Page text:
Gonorrhea in newborn babies

Gonorrhea is a common sexually transmitted disease (STD) that affects millions of people across the world. Recent data shows an average of just over 4 million adults contracting the infection each year in South Africa alone, with roughly half of these being women.

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The problem with women having gonorrhea is that they can sometimes pass it on to their child if they are pregnant. In fact, this happens approximately 15% of the time.

Gonorrhea Transfer from Mother to Child

Gonorrhea can pass from a mother to her child at the time of birth. Gonorrhea lives in moist, warm environments, including vaginal fluids. During birth, a baby comes into contact with these vaginal fluids. Hence a newborn can easily contract the gonorrhea bacteria from their mother.

Complications Associated with Pregnant Women with Gonorrhea

There are a number of complications that can occur when a woman with gonorrhea gets pregnant.

The most striking complication is that her chances of miscarriage or preterm delivery rise. As for the child, they may be born underweight or with face chorioamnionitis, which is the inflammation of the two fetal membranes.

Diseases in Newborns with Gonorrhea

The newborn may develop scalp infections, serious eye infections, upper respiratory infections, urethritis, or vaginitis. The gonorrheal bacteria may also infect the newborn’s blood, causing an array of diseases and conditions.

Some newborns develop arthritis because of bacteria that settles in their joints. If the bacteria target the nervous tissues, the child may develop inflammation in the brain or spinal cord, which could lead to any number of medical complications and long-term illnesses, including mental or physical retardation.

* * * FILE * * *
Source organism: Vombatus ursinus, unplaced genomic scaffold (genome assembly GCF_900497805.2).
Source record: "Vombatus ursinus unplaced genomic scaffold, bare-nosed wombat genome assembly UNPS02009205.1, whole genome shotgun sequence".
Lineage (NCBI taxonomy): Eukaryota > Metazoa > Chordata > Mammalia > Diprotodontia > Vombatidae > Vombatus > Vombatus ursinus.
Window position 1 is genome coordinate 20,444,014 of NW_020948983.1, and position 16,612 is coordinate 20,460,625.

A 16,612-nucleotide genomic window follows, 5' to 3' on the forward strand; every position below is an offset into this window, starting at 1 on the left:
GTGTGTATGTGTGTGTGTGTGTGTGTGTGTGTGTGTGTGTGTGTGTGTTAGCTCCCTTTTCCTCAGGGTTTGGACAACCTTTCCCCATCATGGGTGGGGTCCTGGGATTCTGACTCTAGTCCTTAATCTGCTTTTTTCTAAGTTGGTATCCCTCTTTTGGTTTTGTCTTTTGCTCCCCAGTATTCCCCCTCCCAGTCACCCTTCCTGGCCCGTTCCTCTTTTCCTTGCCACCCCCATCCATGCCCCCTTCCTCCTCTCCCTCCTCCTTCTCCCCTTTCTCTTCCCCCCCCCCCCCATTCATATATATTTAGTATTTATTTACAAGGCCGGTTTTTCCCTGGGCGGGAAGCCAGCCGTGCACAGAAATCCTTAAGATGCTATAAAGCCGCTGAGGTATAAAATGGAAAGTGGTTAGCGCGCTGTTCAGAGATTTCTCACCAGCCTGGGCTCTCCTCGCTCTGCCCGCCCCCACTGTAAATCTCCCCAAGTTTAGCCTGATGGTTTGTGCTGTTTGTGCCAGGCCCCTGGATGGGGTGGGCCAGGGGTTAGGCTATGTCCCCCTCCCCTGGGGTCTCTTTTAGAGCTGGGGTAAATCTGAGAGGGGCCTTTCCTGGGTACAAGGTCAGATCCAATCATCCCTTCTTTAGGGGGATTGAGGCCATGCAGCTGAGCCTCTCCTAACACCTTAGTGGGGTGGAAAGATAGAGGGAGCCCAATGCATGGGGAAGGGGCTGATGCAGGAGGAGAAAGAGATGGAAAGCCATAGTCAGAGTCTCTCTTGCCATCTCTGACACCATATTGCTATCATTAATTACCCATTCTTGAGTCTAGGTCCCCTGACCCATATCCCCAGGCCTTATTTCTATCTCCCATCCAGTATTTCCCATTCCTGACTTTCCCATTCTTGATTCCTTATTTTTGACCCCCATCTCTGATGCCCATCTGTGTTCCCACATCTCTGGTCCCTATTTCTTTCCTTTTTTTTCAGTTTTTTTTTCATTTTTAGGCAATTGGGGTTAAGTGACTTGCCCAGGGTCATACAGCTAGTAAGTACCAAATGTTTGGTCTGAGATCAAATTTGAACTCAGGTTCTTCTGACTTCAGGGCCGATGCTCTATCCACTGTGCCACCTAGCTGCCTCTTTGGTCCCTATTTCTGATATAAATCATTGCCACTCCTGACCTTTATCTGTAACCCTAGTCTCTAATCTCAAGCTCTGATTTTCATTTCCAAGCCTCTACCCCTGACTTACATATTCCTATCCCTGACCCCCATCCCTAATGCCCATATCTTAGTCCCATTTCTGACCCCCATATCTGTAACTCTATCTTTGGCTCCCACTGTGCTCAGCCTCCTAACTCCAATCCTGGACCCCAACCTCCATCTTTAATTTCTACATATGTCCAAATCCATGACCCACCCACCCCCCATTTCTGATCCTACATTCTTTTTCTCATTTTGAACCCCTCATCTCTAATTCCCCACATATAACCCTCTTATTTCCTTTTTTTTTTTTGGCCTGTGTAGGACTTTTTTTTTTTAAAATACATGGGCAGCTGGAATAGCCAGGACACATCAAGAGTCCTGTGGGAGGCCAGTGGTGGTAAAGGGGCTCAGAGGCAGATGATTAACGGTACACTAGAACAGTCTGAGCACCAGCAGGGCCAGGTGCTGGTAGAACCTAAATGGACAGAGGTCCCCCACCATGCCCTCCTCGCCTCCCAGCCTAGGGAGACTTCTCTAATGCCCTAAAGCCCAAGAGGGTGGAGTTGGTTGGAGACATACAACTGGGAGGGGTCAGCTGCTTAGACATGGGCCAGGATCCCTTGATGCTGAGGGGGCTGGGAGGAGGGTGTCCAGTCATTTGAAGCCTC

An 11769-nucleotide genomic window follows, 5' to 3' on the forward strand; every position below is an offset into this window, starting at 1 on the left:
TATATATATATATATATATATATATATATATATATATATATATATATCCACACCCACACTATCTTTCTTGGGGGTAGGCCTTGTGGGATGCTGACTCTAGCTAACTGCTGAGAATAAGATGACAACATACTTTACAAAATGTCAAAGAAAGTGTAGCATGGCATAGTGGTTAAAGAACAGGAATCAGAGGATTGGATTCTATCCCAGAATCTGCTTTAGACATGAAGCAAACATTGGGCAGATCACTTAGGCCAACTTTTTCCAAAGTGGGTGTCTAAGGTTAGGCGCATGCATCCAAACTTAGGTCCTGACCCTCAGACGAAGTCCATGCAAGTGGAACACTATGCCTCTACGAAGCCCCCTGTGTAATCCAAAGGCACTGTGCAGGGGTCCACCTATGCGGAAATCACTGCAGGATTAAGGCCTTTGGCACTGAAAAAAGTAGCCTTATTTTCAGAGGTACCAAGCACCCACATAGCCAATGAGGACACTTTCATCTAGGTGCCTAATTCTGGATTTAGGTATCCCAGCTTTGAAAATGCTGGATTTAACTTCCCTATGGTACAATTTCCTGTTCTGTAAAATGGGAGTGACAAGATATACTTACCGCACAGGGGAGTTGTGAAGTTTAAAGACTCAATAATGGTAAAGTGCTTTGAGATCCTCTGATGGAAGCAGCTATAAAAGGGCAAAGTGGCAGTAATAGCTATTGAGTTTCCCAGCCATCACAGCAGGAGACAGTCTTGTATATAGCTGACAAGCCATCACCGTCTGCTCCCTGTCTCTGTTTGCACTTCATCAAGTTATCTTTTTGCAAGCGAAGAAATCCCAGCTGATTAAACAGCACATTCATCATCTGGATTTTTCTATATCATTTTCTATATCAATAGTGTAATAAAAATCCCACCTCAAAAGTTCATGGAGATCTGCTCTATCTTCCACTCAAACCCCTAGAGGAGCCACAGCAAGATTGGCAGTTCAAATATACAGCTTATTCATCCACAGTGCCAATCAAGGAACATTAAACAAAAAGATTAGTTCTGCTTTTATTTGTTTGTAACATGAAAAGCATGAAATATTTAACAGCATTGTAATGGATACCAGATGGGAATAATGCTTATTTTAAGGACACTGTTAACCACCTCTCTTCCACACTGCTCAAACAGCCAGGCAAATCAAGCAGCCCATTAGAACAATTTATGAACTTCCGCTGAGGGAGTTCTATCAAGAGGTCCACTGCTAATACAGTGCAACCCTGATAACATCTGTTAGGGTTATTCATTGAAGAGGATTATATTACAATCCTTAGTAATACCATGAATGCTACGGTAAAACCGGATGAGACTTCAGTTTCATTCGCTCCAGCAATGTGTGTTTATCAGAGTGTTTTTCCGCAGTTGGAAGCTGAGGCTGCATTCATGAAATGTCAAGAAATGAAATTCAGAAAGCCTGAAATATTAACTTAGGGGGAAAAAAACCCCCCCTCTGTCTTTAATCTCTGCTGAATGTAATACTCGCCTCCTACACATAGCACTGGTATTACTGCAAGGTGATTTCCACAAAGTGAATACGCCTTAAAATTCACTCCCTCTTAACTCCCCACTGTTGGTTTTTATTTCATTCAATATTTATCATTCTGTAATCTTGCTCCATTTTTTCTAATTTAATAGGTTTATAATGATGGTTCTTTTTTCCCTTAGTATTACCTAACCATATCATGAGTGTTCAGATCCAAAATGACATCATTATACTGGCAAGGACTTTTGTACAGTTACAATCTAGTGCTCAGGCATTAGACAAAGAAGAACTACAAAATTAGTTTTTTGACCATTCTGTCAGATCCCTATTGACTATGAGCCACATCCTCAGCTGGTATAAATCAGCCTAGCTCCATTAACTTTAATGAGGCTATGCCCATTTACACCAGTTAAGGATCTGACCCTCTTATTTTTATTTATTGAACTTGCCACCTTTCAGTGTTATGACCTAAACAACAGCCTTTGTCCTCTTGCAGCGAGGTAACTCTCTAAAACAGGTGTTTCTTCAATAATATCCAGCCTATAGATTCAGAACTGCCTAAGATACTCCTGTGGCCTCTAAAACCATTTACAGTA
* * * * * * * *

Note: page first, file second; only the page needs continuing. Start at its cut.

In such cases, the symptoms could start showing as early as 2-5 days after birth, or several years into adulthood, depending on where the bacteria has localized.

Eye Infections in Newborns with Gonorrhea

Eye infections in newborns are not usually caused by gonorrhea. However, on the rare occasion that they are, it is likely to result in permanent blindness. Luckily, this can be prevented to an extent with the use of antibiotics, namely erythromycin, in the form of ophthalmic ointments. In places with high occurrence of gonorrhea and related pregnancies, newborns are given routine antibiotics for their eyes regardless of the presence of an infection or not.

The best way to prevent eye infections in newborns under 28 days old is by screening the mother for gonorrhea before she goes into labor and treating her accordingly.

Prevention and Cure

Gonorrhea is a bacterial disease, which means that it can be controlled with the help of antibiotics. Newborns may be harshly affected by the use of antibiotics. The strong medication will destroy their natural flora and microbiota, leading to many complications in their future lives if proper care is not given to recover the natural microbiota.

In conclusion, gonorrhea can be passed on to a child from their mother, mainly through physical contact with her infected vaginal fluid. It can be cured in most cases with the use of antibiotics.

References:

https://www.healthline.com/health/pregnancy/infections-gonorrhea

https://www.healthline.com/health/pregnancy/infections-gonorrhea#pregnancy-concerns

https://www.webmd.com/baby/pregnancy-sexually-transmitted-diseases#2-3